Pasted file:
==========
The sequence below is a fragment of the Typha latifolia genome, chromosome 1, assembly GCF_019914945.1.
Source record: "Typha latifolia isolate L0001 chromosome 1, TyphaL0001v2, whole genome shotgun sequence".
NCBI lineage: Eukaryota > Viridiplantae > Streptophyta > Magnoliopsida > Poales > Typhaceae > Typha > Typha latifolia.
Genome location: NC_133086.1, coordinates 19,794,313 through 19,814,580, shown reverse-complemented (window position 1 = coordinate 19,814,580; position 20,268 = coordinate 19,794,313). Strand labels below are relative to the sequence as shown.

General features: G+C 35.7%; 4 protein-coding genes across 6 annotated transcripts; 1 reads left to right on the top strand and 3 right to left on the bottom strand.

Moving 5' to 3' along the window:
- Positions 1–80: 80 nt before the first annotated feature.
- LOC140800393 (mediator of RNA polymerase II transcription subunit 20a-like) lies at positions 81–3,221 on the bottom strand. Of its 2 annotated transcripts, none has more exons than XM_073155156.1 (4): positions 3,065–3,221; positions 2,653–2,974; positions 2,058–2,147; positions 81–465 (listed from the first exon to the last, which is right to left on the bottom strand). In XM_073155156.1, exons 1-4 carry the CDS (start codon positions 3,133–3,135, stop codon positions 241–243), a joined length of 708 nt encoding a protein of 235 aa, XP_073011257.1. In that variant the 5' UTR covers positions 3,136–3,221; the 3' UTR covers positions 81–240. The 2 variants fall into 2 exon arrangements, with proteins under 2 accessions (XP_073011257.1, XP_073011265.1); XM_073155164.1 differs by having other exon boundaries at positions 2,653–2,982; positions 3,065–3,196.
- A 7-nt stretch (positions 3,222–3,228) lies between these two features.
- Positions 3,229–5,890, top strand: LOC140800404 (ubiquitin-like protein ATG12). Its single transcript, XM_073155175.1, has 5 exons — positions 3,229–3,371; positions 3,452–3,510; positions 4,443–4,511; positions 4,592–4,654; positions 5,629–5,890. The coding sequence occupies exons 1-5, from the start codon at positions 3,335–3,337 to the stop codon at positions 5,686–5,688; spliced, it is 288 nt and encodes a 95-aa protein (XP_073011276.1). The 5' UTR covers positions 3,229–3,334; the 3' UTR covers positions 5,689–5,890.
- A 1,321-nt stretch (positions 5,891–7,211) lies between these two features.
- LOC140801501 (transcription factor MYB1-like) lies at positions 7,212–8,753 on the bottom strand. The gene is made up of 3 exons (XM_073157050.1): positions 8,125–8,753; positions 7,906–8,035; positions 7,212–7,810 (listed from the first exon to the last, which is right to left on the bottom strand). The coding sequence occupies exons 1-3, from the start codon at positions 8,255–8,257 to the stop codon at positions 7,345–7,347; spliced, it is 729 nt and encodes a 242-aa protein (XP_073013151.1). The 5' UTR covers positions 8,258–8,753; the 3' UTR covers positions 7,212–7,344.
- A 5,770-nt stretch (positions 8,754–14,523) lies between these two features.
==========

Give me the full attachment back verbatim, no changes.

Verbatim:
The sequence below is a fragment of the Typha latifolia genome, chromosome 1, assembly GCF_019914945.1.
Source record: "Typha latifolia isolate L0001 chromosome 1, TyphaL0001v2, whole genome shotgun sequence".
NCBI lineage: Eukaryota > Viridiplantae > Streptophyta > Magnoliopsida > Poales > Typhaceae > Typha > Typha latifolia.
Genome location: NC_133086.1, coordinates 19,794,313 through 19,814,580, shown reverse-complemented (window position 1 = coordinate 19,814,580; position 20,268 = coordinate 19,794,313). Strand labels below are relative to the sequence as shown.

General features: G+C 35.7%; 4 protein-coding genes across 6 annotated transcripts; 1 reads left to right on the top strand and 3 right to left on the bottom strand.

Moving 5' to 3' along the window:
- Positions 1–80: 80 nt before the first annotated feature.
- LOC140800393 (mediator of RNA polymerase II transcription subunit 20a-like) lies at positions 81–3,221 on the bottom strand. Of its 2 annotated transcripts, none has more exons than XM_073155156.1 (4): positions 3,065–3,221; positions 2,653–2,974; positions 2,058–2,147; positions 81–465 (listed from the first exon to the last, which is right to left on the bottom strand). In XM_073155156.1, exons 1-4 carry the CDS (start codon positions 3,133–3,135, stop codon positions 241–243), a joined length of 708 nt encoding a protein of 235 aa, XP_073011257.1. In that variant the 5' UTR covers positions 3,136–3,221; the 3' UTR covers positions 81–240. The 2 variants fall into 2 exon arrangements, with proteins under 2 accessions (XP_073011257.1, XP_073011265.1); XM_073155164.1 differs by having other exon boundaries at positions 2,653–2,982; positions 3,065–3,196.
- A 7-nt stretch (positions 3,222–3,228) lies between these two features.
- Positions 3,229–5,890, top strand: LOC140800404 (ubiquitin-like protein ATG12). Its single transcript, XM_073155175.1, has 5 exons — positions 3,229–3,371; positions 3,452–3,510; positions 4,443–4,511; positions 4,592–4,654; positions 5,629–5,890. The coding sequence occupies exons 1-5, from the start codon at positions 3,335–3,337 to the stop codon at positions 5,686–5,688; spliced, it is 288 nt and encodes a 95-aa protein (XP_073011276.1). The 5' UTR covers positions 3,229–3,334; the 3' UTR covers positions 5,689–5,890.
- A 1,321-nt stretch (positions 5,891–7,211) lies between these two features.
- LOC140801501 (transcription factor MYB1-like) lies at positions 7,212–8,753 on the bottom strand. The gene is made up of 3 exons (XM_073157050.1): positions 8,125–8,753; positions 7,906–8,035; positions 7,212–7,810 (listed from the first exon to the last, which is right to left on the bottom strand). The coding sequence occupies exons 1-3, from the start codon at positions 8,255–8,257 to the stop codon at positions 7,345–7,347; spliced, it is 729 nt and encodes a 242-aa protein (XP_073013151.1). The 5' UTR covers positions 8,258–8,753; the 3' UTR covers positions 7,212–7,344.
- A 5,770-nt stretch (positions 8,754–14,523) lies between these two features.